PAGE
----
Florida Bank and Thrift Stocks Beckon as Interest Rates Fall

American Banker, June 25, 1985 | Go to article overview

Florida Bank and Thrift Stocks Beckon as Interest Rates Fall


TAMPA, Fla. -- Investors seeking good stock values in the financial industry should look to Florida-based companies, local bank analysts say.

Despite a six-month increase in the stock value of many Florida bank holding companies, there still is time for investors to reap the rewards of low interest rates, the analysts contend.

The stock in Florida banks and thrifts has been touted for several months because of a lower cost for their funds as a result of declining interest rates. The combination has produced greater earnings for most state-based financial institutions, the experts say.

However, they advise investors to choose their stocks carefully and generally lean more heavily toward the thrifts. Not only do they see a number of undervalued stocks there, but they contend that since last July there has been rapid appreciation in the price of many Florida bank stocks. Thus, those stocks now trade at above their book value and are not of favor.

In most recent acquisitions of Florida bank holding companies, the purchase price was approximately twice the book value.

Among those holding company stocks that have climbed rapidly, Barnett Banks of Florida Inc. in Jacksonville has risen from $34 per share to the $54 range recently. Company officials have declared a 3-for-2 stock split to make the price more affordable and attractive to potential investors.

Common stock of NCNB Corp., a Charlotte, N.C., company with a Florida banking division, NCNB National Bank of Florida, has risen from $24 per share to $40 per share. Florida National Banks Inc., Jacksonville, and Sun Banks Inc., Orlando, have posted substantial gains as well.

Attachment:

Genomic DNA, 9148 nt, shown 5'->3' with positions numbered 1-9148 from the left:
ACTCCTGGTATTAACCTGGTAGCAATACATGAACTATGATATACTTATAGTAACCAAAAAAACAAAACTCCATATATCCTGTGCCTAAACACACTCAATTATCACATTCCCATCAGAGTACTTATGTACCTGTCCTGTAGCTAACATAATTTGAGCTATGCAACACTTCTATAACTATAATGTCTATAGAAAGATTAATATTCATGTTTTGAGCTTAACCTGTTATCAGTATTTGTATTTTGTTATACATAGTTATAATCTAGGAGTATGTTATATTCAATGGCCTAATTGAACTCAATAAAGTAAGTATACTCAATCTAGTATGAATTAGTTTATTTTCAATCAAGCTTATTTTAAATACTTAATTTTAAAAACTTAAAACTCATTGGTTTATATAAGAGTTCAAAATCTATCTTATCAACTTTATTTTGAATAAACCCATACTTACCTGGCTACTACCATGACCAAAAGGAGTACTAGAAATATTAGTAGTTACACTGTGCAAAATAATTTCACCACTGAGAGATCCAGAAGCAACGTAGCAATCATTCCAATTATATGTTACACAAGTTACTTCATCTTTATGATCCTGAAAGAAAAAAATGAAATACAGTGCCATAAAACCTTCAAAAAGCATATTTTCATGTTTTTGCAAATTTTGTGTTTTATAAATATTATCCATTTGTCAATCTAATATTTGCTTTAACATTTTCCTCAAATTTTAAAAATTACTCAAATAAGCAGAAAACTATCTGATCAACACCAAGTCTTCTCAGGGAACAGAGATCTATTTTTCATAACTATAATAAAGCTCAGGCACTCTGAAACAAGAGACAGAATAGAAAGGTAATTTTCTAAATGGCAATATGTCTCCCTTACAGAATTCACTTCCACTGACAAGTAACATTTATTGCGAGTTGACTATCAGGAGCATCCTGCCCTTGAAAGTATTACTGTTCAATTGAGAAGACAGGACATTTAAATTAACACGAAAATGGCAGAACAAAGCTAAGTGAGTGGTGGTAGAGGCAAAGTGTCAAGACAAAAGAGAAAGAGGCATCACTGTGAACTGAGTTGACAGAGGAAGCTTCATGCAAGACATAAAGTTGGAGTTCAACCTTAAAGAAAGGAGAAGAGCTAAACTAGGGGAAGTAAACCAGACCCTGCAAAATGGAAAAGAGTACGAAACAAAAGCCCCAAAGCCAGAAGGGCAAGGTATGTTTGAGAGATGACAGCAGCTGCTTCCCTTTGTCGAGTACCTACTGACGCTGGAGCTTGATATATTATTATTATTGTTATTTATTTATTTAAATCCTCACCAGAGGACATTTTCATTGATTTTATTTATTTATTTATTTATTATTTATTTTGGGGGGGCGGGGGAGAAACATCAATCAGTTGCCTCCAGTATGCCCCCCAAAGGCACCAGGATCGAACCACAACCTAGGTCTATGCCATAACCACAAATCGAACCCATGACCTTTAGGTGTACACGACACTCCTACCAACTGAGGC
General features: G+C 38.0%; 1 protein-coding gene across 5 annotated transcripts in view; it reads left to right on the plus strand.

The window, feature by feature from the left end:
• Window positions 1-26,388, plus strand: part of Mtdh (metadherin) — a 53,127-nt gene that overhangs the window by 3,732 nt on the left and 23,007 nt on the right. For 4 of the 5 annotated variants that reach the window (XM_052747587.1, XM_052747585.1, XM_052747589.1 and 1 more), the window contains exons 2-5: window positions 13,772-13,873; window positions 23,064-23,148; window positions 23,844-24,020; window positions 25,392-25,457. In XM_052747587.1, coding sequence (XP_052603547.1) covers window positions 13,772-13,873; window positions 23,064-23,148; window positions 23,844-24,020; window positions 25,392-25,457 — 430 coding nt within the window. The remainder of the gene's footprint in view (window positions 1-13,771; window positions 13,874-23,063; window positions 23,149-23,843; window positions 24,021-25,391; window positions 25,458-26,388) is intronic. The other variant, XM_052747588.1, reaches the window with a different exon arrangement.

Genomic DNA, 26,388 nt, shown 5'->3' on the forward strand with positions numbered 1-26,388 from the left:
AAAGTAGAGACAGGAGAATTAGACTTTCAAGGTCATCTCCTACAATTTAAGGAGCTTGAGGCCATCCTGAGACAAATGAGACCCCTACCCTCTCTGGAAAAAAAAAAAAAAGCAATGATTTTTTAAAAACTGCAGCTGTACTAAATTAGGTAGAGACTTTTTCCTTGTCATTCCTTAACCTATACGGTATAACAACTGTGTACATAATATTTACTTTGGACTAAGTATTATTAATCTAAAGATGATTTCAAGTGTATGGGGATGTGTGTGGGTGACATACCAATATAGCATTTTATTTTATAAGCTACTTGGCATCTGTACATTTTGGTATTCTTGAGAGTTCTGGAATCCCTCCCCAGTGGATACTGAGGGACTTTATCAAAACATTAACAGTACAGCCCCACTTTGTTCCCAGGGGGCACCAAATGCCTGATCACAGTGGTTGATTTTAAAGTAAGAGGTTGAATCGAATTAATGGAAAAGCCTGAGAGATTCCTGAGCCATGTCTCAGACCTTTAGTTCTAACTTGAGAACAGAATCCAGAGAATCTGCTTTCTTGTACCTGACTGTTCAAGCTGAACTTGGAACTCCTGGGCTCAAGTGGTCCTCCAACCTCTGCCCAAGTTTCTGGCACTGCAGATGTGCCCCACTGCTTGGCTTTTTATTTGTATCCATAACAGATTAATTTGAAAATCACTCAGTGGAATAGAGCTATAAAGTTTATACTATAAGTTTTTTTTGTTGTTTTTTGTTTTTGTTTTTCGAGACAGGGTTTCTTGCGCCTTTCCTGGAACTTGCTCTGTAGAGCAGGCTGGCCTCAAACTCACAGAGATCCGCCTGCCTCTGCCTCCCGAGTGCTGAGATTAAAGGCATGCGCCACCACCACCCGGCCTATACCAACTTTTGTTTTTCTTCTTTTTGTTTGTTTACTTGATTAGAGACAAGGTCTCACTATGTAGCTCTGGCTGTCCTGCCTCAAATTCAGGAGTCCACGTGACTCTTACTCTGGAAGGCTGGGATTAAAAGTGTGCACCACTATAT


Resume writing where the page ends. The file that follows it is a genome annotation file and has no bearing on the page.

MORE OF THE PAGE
Two Tampa Bay area thrifts head the favorites chosen by Erwin Katz., president and chief executive officer of Williams Securities Group Inc. in Tampa.

Mr. Katz said he was impressed with Freedom Savings & Loan Association chairman Robert Klingler's presentation at the company's recent annual meeting. The analyst said Mr. Klingler has turned the Tampa company around and improved its future earnings potential.

Saying he would buy the thrift's stock on its weakness alone, Mr. Katz said Freedom investors may have to hold the stock long term to realize a solid gain. Still, he said, it is undervalued at the $9-to-$10 per share it has traded at recently.

The securities executive also likes Florida Federal Savings & Loan Association, despite the $10.1 million loss the St. Petersburg thrift announced for the first quarter of 1985.

Mr. Katz said the company's major problems are behind it, and he lauded Florida Federal officials for their decision to "bite the bullet" and write down the value of real estate holdings that had been carried at inflated values on the company books.

"I have been optimistic about the stock for some time," Mr. Katz said. "I would accumulate the stock because it is trading where it was prior to the original announcement of the loss. It did dip one day, but it came right back."

A Contrarian's Strategy

Calling it an opportunity for investors to have a position in the largest thrift in Florida, Mr. …

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